In addition, Chris Koford, MD, has joined SIRH as a new attending physiatrist. The board certified physical medicine and rehabilitation specialist has more than 10 years of experience delivering acute and post-acute rehabilitative care.
Lederer Elected President of National Nephrology Group
LOUISVILLE University of Louisville Professor of Medicine Eleanor D. Lederer, MD, has been elected president of the American Society of Nephrology (ASN) for 2017. She assumed her new role at ASN Kidney Week, the society’s annual meeting held Nov. 15–20 in Chicago.
Lederer also is chief of the Division of Nephrology and Hypertension, associate training program director and associate ombudsman for the U of L School of Medicine. Additionally, she serves as director of the U of L Physicians Metabolic Stone Clinic as well as the associate chief of staff for research and development at the Robley Rex VA Medical Center. Board certified in internal medicine and nephrology, Lederer is an UNOS-certified transplant physician.
Her research focuses on divalent ion metabolism, the minerals important for bone health. She oversees a basic science research laboratory funded by the Department of Veterans Affairs Merit Review Board, studying the mechanisms of regulation of the sodium phosphate transporter in a part of the kidney’s nephron known as the proximal renal tubule. She also has clinical interests in stone disease, and since starting the Metabolic Stone Clinic at U of L, has initiated research into the protein components of stones and their potential role in the pathogenesis of stone formation.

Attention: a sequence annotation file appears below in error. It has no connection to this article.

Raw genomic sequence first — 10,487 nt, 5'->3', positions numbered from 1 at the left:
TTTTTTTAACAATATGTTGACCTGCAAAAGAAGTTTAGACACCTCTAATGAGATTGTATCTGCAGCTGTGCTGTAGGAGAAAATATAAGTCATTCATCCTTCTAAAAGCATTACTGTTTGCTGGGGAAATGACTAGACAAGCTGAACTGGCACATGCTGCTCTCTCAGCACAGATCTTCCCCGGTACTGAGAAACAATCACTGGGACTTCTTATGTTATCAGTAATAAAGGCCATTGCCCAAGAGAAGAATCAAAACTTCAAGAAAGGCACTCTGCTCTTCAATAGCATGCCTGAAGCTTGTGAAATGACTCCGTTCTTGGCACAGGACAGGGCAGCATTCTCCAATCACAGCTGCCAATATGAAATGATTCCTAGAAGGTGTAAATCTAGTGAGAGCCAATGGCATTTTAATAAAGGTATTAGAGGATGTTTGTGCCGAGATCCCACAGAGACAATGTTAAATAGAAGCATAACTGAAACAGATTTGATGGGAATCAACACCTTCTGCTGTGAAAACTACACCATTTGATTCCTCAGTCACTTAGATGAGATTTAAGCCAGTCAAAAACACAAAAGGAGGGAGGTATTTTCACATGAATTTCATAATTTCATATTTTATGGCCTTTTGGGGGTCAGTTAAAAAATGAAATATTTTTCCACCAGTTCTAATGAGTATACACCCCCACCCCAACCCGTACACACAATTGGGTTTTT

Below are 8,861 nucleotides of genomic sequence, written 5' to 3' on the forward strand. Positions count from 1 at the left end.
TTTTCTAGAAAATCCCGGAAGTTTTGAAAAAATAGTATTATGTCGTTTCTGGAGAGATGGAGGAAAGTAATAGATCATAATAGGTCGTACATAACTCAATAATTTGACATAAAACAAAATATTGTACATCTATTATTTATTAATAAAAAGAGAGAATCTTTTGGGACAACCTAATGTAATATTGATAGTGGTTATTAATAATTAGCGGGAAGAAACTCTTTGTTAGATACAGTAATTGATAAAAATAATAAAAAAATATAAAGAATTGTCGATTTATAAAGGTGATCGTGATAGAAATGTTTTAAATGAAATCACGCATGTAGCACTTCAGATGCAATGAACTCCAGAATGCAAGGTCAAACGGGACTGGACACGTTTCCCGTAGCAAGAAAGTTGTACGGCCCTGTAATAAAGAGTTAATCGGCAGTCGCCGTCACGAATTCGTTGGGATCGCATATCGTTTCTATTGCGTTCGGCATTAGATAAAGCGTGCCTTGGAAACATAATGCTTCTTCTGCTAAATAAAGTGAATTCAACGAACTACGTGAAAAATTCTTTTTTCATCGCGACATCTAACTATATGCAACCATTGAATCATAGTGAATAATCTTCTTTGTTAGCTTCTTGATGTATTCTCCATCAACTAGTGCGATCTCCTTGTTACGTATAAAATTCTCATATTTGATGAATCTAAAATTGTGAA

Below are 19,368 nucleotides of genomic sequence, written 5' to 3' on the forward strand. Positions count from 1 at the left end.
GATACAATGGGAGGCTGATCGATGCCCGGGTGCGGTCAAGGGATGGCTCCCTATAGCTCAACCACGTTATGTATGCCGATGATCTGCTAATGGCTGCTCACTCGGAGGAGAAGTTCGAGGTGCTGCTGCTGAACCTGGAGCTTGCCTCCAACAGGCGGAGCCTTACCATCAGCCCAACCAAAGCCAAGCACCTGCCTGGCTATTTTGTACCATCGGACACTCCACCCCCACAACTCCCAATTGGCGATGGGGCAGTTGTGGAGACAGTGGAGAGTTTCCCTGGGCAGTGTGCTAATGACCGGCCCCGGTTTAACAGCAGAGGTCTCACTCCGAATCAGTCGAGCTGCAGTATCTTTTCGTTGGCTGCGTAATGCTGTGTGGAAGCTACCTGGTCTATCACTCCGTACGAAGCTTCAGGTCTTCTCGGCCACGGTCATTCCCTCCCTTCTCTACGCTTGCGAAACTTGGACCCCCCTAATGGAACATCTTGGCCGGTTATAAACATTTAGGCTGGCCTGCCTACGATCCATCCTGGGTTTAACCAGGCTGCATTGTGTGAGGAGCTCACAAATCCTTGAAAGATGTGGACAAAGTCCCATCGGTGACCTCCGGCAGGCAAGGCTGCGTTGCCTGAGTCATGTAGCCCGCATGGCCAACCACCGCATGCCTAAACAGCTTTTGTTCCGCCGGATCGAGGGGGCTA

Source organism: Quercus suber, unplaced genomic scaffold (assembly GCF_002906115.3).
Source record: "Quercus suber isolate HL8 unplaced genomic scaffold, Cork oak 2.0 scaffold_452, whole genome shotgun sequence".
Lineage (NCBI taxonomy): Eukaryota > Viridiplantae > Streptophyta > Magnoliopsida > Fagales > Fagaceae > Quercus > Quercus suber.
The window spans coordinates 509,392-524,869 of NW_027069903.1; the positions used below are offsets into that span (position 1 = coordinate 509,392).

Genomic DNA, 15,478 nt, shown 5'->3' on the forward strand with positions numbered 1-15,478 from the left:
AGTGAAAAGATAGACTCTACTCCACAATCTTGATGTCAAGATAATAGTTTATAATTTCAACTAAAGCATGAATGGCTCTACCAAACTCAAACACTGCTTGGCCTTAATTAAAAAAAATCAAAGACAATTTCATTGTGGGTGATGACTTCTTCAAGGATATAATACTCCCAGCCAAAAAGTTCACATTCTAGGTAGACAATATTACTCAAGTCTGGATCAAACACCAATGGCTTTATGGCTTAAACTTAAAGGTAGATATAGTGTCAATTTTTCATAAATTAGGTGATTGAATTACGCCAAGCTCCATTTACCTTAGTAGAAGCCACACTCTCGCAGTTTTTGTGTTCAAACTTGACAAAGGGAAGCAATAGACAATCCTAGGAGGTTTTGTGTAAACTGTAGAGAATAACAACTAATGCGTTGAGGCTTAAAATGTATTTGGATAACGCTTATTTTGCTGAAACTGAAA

Liu is Named Medical Director for the Department for Medicaid Services
FRANKFORT Dr. Gil Liu, a Louisville pediatrician and member of the U of L School of Medicine faculty, has been appointed as the new medical director for the Kentucky Department for Medicaid Services (DMS) in the Cabinet for Health and Family Services. CHFS Secretary Vickie Yates Brown Glisson announced the appointment for Liu, who was also recently named as the University of Louisville (U of L) School of Medicine Endowed Chair and Distinguished Scholar in Urban Health Policy Research.
A graduate of the University of Mississippi School of Medicine, Liu completed an internship and residency at the University of North Carolina at Chapel Hill (UNC) School of Medicine as well as completing an additional fellowship in medical informatics and earning a master’s degree in biomedical engineering while at UNC. He resides in Louisville with his wife and four children.
Liu served on the faculty of the Indiana University Department of Pediatrics for 12 years and joined U of L as the director of General Pediatrics Division in 2013. In addition to his medical practice and teaching work, he also founded the Kentucky Pediatric Alliance for Transforming Children’s Healthcare, a learning collaborative to improve healthcare quality for publicly insured children in the Louisville metro area.
Liu has taught general pediatrics, and his research interests include obesity prevention, environmental health, spatial analysis, and improving medical education. His studies of how neighborhoods and schools affect health and health behavior have been supported by the National Institutes of Health, the US Department of Education, and the Robert Wood Johnson Foundation.
Liu serves as the current chair for the American Academy of Pediatrics Pediatric Leadership Alliance, a globally recognized initiative to improve the leadership capacity of pediatricians and other health care providers
Mullett Appointed to Commission on Cancer
LEXINGTON The University of Kentucky Markey Cancer Center’s Dr. Tim Mullett has been appointed to the Commission on Cancer (CoC), a consortium of professional organizations dedicated to improving survival and quality of life for cancer patients across the country. Mullett is one of eight surgeons from across the country elected to represent the fellowship for a three-year term.